Locking down SSH to specific IPs

Software

There are some creative and fun ways people secure SSH, or any other service running on an open port. At a previous company they sent a specially-crafted UDP packet containing a nonce to knock on a server, which would temporarily add their IP address to the firewall and permit them access.

My favourite way, in part because it’s so easy, is to lock down access to specific hard-coded IPs or ranges. I have static IPs at home and work, so this is easy. Otherwise you could enable it just for your ISP’s range, such as with ipfw.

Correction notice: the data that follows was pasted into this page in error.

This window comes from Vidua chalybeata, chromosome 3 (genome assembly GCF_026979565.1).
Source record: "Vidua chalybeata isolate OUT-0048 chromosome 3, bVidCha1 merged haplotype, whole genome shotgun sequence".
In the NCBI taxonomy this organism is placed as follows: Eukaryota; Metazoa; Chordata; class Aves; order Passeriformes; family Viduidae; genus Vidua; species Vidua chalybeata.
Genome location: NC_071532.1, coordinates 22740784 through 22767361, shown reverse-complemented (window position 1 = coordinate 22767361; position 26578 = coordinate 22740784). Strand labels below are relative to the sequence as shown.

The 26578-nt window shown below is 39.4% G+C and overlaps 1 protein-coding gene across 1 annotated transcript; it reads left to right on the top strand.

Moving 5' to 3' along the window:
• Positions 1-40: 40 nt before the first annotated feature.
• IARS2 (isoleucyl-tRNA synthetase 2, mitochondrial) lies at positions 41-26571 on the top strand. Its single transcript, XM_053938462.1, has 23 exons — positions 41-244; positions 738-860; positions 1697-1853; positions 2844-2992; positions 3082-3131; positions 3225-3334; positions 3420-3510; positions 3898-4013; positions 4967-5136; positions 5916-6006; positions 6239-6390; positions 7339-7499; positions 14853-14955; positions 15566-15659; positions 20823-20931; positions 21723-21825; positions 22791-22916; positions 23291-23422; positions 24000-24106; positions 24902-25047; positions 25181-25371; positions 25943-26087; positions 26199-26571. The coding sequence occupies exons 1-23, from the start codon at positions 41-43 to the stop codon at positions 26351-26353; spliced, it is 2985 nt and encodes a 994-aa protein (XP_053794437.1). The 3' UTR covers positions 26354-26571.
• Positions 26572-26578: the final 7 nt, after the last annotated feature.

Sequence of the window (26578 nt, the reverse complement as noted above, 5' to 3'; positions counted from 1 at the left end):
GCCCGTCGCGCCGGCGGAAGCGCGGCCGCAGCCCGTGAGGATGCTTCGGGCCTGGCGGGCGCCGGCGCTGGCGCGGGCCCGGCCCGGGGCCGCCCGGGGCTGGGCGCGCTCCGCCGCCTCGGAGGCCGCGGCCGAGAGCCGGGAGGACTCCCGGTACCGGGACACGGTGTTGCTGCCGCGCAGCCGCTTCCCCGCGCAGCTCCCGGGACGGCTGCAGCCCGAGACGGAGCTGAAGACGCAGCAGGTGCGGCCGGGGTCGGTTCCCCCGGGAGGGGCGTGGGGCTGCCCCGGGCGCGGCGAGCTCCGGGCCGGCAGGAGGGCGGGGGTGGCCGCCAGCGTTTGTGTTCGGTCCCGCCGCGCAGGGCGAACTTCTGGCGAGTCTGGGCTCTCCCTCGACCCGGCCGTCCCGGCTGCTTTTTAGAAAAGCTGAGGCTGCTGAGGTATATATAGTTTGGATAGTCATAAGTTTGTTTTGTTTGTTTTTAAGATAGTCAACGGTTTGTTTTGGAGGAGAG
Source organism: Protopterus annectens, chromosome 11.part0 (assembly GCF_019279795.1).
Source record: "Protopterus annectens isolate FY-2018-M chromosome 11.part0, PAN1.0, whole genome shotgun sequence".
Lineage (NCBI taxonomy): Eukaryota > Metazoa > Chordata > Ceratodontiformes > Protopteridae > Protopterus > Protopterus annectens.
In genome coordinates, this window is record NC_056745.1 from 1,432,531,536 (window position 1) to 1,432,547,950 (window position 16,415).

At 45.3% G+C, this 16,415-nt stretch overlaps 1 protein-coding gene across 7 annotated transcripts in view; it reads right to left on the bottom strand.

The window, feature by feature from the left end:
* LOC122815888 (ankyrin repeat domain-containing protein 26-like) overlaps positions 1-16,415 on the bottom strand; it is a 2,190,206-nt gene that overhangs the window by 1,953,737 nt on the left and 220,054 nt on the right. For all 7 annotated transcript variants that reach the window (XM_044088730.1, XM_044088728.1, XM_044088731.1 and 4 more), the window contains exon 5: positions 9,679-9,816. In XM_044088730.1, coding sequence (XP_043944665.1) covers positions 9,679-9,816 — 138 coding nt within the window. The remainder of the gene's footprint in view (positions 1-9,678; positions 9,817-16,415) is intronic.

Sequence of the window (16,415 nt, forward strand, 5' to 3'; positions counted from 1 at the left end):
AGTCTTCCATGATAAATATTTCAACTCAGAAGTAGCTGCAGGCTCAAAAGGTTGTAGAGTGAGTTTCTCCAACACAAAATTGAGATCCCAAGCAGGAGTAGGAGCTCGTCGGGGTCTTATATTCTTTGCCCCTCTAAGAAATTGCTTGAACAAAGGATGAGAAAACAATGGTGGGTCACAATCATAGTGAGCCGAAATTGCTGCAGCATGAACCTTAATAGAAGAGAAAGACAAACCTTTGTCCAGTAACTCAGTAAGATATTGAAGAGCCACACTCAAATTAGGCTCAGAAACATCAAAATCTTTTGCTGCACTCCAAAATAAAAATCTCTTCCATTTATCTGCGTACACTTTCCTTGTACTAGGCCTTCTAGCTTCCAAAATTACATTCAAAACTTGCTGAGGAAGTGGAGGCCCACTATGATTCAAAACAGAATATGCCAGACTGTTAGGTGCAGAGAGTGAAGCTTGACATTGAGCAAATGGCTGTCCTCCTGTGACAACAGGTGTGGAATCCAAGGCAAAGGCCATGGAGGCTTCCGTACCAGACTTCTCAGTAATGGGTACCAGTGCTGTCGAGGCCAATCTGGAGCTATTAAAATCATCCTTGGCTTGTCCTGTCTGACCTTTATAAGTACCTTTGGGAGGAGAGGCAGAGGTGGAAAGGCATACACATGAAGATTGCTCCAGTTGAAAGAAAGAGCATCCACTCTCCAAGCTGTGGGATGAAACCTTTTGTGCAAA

The primary risk of this approach is you can lock yourself out if one or more of your IP addresses change. If you use a good cloud provider like an OrionVM reseller (nudge cough) you can use the out-of-band console to connect and add another IP. For other clouds, you’d need to implement something more like above.

Locking a firewall port to specific ranges or addresses for SSH isn’t foolproof, but it’s one more layer of security which is always welcome. Above all else, it drastically cuts down on drive-by auth spam.

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Ruben Schade is a technical writer and IaaS engineer in Sydney, Australia who refers to himself in the third person in bios. Wait, not BIOS… my brain should be EFI by now.

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